Gregory, a Scotland Yard lieutenant detective. Tall and lean, with a broad face, square jaw, and dark complexion, he lives in a mysterious rooming house, where barely audible noises at night disturb his sleep. The first case of his career involves finding the perpetrator of a series of apparently related crimes: Several corpses have been removed from mortuaries and strangely mutilated. A well-trained detective, Gregory must find a human cause for these events, but his odd methods of investigation and his passion for truth gradually convince him that these are “natural” reanimations of corpses rather than crimes. He then faces a paradox: Although he believes that there has been no crime, he must still act as if there has been. He cooperates with Chief Inspector Sheppard in fabricating an explanation in which there is a human criminal agent.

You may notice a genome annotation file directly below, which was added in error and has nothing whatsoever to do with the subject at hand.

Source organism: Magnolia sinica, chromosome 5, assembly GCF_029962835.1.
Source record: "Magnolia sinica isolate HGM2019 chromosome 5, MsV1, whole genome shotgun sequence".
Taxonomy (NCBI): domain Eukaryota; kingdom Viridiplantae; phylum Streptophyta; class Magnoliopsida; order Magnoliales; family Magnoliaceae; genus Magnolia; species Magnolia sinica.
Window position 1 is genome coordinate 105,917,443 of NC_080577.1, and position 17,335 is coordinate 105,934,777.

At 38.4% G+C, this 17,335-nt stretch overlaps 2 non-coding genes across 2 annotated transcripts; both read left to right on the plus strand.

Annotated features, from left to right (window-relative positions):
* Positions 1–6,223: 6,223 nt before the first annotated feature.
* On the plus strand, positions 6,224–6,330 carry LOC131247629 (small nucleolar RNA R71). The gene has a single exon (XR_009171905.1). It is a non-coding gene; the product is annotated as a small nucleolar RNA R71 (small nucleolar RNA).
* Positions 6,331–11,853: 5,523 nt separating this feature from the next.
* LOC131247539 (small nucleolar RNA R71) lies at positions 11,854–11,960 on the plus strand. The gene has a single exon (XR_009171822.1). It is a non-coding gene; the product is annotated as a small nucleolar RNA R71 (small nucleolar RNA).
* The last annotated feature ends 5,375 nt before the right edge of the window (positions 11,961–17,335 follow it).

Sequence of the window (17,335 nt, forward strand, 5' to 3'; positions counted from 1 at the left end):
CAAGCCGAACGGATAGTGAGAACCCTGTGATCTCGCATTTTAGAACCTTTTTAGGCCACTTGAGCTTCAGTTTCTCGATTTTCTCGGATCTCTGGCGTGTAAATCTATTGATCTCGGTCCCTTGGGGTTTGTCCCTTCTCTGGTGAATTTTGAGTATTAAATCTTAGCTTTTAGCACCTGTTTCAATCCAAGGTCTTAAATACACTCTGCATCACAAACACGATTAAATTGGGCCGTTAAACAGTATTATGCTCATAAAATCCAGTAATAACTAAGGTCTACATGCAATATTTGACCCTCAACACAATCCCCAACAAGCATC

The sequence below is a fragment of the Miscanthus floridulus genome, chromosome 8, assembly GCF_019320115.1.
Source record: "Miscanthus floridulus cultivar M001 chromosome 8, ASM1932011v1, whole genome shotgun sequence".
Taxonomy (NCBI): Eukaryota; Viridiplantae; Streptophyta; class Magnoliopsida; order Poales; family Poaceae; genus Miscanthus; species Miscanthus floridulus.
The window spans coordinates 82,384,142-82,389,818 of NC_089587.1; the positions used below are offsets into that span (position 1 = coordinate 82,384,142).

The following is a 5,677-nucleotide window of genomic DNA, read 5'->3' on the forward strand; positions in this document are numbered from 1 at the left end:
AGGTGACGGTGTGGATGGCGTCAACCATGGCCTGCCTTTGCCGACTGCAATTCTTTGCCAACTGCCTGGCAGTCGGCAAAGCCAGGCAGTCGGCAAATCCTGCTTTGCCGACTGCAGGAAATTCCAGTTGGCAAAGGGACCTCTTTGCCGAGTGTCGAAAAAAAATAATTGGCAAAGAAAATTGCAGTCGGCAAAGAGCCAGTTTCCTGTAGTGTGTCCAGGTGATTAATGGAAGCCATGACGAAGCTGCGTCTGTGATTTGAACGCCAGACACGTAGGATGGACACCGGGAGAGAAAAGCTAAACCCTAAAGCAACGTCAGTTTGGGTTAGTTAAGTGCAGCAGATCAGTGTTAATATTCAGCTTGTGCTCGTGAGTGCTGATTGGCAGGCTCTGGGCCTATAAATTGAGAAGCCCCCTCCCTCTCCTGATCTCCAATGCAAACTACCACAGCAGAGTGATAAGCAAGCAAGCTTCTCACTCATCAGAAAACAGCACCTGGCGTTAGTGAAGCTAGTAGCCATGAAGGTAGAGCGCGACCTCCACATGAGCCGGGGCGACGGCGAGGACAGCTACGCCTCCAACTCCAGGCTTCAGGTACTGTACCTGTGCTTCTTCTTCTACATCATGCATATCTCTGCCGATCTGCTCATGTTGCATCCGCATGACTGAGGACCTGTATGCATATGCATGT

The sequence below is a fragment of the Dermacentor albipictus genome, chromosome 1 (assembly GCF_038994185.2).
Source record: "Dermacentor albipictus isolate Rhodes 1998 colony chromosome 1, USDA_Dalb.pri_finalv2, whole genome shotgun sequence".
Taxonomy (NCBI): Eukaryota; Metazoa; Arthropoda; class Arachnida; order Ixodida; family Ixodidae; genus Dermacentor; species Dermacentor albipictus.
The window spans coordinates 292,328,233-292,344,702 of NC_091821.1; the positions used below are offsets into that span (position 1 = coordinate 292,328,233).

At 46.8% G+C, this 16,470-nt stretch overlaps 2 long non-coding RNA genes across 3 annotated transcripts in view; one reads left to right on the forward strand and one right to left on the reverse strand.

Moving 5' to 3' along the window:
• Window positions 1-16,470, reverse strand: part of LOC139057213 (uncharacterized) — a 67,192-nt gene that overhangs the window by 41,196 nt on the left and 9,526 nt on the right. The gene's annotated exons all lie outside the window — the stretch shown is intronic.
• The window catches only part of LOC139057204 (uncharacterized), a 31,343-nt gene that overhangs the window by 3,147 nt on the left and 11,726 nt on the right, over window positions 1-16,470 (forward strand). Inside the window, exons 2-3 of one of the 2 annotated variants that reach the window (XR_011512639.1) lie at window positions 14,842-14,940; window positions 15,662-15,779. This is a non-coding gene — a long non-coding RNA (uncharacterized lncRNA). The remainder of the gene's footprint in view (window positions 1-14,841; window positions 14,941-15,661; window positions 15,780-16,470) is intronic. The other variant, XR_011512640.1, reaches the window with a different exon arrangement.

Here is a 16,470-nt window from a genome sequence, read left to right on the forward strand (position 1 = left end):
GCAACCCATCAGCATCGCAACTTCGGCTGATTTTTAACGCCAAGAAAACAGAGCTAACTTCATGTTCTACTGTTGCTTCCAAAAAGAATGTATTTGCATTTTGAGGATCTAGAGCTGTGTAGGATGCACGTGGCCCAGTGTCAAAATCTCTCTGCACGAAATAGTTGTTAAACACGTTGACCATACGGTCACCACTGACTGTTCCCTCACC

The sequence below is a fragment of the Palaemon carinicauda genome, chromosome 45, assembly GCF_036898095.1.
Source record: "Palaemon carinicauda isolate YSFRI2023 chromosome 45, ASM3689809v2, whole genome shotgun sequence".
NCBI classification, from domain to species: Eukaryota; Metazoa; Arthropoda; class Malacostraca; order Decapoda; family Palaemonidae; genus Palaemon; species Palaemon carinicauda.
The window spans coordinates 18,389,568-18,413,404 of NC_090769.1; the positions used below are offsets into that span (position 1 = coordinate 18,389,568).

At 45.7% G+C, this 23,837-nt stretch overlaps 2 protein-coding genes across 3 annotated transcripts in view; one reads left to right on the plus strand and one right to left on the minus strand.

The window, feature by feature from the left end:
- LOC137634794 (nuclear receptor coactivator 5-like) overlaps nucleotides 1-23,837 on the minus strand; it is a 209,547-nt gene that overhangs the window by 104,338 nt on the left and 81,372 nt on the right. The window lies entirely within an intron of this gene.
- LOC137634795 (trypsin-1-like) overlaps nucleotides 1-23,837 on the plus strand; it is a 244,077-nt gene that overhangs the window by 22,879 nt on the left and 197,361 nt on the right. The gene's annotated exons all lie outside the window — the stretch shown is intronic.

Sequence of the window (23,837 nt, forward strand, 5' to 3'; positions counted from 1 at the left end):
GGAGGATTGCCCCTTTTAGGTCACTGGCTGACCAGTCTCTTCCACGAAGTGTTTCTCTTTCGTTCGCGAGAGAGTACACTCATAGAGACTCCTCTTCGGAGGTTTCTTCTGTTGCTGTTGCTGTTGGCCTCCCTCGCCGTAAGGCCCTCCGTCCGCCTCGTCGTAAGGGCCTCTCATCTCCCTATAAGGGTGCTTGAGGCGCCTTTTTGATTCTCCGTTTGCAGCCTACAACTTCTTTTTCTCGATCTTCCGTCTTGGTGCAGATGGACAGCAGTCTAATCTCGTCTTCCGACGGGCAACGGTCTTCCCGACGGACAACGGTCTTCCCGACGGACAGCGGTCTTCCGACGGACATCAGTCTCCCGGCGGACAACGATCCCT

Sheppard, a Scotland Yard chief inspector. An older man with rheumatism, he is an eccentric, keeping pictures of executed criminals on the walls of his study. Sheppard directs the strange case, reluctantly giving it to the inexperienced Gregory. He follows Gregory closely, evaluating his work and sometimes criticizing his methods, especially when Gregory makes Sciss his main suspect. He offers a number of hypothetical explanations in which rational agents of various kinds figure. Finally, he provides a workable but fictional solution for the “crimes” that...
(The entire section is 541 words.)